Just before we departed, some of the kids came to say goodbye. Though the amount of time we spent with them was minimal, it was still sad to part. They were standing on/near the porch of our ‘homestay’ till they were out of our sight. That was the very last image I had of them. I remember having this conversation with Jason about what would happen to these kids in the future. Would we see them again? Would they still be in the same village years later? Perhaps some of them would move to the city? Getting married at a young age seems to be a common practice, so… or perhaps some of them would end up studying or working in another country? Whatever the future held for them, we had our best wishes for the kids who made our Akha experience that much more beautiful and meaningful.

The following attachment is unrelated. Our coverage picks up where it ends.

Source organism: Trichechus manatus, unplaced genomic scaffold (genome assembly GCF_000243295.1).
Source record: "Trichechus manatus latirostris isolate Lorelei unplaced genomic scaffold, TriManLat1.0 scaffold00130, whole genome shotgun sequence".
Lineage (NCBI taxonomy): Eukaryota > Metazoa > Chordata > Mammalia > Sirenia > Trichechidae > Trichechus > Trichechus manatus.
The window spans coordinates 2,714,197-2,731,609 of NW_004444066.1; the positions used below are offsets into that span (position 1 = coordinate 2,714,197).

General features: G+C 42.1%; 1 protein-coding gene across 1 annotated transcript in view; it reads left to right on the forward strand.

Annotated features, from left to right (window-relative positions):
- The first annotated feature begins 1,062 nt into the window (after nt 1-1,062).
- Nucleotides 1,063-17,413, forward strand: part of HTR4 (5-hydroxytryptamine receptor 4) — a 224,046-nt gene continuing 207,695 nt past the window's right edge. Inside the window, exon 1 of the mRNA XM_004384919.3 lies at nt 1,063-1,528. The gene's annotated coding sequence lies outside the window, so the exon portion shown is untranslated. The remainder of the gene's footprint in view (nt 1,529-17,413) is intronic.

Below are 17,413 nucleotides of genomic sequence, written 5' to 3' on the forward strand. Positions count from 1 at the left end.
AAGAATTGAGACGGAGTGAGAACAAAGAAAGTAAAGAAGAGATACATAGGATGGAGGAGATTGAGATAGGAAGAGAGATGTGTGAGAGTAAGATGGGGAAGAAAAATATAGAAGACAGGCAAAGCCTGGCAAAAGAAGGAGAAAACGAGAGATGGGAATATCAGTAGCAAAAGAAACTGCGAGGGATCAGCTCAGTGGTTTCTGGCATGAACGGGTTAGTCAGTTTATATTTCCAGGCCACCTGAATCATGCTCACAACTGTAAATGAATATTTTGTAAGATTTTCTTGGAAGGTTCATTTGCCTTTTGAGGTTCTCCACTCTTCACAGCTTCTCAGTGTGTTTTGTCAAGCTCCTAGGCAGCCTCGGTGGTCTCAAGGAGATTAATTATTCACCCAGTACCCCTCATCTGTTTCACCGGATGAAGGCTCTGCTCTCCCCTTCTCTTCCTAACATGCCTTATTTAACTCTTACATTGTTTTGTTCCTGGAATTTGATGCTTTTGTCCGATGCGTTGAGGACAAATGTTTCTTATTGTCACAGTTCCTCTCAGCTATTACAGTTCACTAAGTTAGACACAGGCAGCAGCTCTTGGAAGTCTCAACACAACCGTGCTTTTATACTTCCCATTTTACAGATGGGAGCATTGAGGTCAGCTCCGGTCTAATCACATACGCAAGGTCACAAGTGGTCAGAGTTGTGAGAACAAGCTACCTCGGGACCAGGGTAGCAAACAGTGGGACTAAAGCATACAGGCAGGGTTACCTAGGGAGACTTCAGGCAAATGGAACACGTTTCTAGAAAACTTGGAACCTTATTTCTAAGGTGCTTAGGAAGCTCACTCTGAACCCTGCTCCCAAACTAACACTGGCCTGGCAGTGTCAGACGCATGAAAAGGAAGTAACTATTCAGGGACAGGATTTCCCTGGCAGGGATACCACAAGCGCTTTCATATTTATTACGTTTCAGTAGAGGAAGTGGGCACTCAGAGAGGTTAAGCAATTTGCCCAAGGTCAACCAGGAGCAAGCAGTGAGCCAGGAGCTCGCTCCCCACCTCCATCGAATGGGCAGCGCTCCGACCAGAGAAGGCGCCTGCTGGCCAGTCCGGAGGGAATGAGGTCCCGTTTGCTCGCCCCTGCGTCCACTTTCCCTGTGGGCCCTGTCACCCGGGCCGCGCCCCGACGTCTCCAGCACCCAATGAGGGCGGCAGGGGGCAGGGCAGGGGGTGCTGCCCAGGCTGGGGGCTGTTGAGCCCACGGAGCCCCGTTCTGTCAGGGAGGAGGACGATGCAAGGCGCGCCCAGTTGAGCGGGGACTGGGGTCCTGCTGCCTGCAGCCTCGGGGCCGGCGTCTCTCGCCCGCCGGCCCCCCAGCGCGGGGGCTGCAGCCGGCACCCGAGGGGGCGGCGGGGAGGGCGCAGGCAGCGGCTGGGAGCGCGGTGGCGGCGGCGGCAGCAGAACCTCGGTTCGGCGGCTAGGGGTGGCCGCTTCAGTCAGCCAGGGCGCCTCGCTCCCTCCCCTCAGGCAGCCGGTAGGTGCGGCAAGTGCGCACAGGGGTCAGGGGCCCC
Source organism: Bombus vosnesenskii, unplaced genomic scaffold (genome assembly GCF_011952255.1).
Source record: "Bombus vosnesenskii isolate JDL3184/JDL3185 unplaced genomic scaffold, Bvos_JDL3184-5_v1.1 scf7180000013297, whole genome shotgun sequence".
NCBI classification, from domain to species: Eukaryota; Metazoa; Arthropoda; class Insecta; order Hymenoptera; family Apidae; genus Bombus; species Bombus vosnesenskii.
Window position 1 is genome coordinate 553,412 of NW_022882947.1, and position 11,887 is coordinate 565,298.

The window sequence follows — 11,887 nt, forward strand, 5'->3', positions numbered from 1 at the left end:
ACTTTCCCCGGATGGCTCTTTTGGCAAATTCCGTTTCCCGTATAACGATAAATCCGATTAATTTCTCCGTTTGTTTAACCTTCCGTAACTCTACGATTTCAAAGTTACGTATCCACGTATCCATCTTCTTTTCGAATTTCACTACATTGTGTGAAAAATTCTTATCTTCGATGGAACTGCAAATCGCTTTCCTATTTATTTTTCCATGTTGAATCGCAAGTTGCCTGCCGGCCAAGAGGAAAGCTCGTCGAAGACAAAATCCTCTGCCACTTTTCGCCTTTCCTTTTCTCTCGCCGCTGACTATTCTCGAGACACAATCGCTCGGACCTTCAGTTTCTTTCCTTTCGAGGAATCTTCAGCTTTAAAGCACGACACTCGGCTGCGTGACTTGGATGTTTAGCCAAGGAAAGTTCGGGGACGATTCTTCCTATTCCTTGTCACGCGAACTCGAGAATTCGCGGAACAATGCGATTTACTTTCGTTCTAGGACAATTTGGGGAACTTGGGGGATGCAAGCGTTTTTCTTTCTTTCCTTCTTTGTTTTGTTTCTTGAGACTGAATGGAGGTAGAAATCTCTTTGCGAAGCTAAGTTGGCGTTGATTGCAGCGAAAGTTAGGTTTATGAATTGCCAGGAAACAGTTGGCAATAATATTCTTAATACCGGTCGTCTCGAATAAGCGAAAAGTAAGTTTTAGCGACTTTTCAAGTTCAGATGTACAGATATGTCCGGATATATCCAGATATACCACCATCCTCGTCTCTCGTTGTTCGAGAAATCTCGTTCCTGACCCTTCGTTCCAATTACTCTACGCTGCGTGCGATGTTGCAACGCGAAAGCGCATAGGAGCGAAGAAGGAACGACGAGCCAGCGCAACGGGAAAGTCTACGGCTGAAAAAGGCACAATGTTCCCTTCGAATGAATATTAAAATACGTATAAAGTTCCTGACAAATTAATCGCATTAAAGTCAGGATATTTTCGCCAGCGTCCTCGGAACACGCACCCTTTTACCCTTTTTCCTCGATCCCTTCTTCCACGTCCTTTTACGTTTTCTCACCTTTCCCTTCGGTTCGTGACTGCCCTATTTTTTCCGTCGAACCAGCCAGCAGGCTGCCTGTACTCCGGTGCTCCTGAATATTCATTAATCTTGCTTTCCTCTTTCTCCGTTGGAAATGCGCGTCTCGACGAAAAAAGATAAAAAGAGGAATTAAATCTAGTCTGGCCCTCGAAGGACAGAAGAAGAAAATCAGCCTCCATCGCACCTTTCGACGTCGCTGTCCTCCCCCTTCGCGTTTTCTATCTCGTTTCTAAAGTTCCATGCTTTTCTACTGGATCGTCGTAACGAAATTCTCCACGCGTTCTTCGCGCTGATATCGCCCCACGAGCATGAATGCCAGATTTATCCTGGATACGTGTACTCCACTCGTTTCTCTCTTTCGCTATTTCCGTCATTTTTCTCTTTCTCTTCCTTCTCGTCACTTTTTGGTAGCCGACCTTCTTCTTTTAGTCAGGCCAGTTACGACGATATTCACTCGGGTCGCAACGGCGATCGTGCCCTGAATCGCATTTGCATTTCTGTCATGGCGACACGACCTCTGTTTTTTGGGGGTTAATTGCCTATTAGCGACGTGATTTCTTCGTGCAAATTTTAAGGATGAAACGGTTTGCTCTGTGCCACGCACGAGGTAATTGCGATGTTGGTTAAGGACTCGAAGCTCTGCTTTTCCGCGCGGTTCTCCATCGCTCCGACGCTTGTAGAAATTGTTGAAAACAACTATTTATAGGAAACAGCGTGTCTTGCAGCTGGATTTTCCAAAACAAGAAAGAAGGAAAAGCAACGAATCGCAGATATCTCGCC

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The last image I had of the kids as we were leaving.

There was so much more to our Akha experience. The encounter with some water buffaloes and what Oung did to scare them away… the same meal of rice, wild veggies and fish for breakfast, lunch and dinner… the taste of deep fried spiders… the Akha traditional massage… the overnight stay at Lar Tue’s home with some of his kids stealing glimpses of the two weird foreigners sleeping under mosquito nets… Oung’s attempt to say 1 to 10 in Japanese… the sum of all these experiences has definitely given me one of the most amazing travel memories, and the realization that interactions with local people can really add depth to the outcome of a trip.

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Our encounter with a couple of huge water buffaloes. Get out of their way! Photo courtesy of Jason Newholm.

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Jason, Oung and Lar Tue at the back of a Lao version of Tuk Tuk. We were on our way back to the town on the last day.

Mystery Unveiled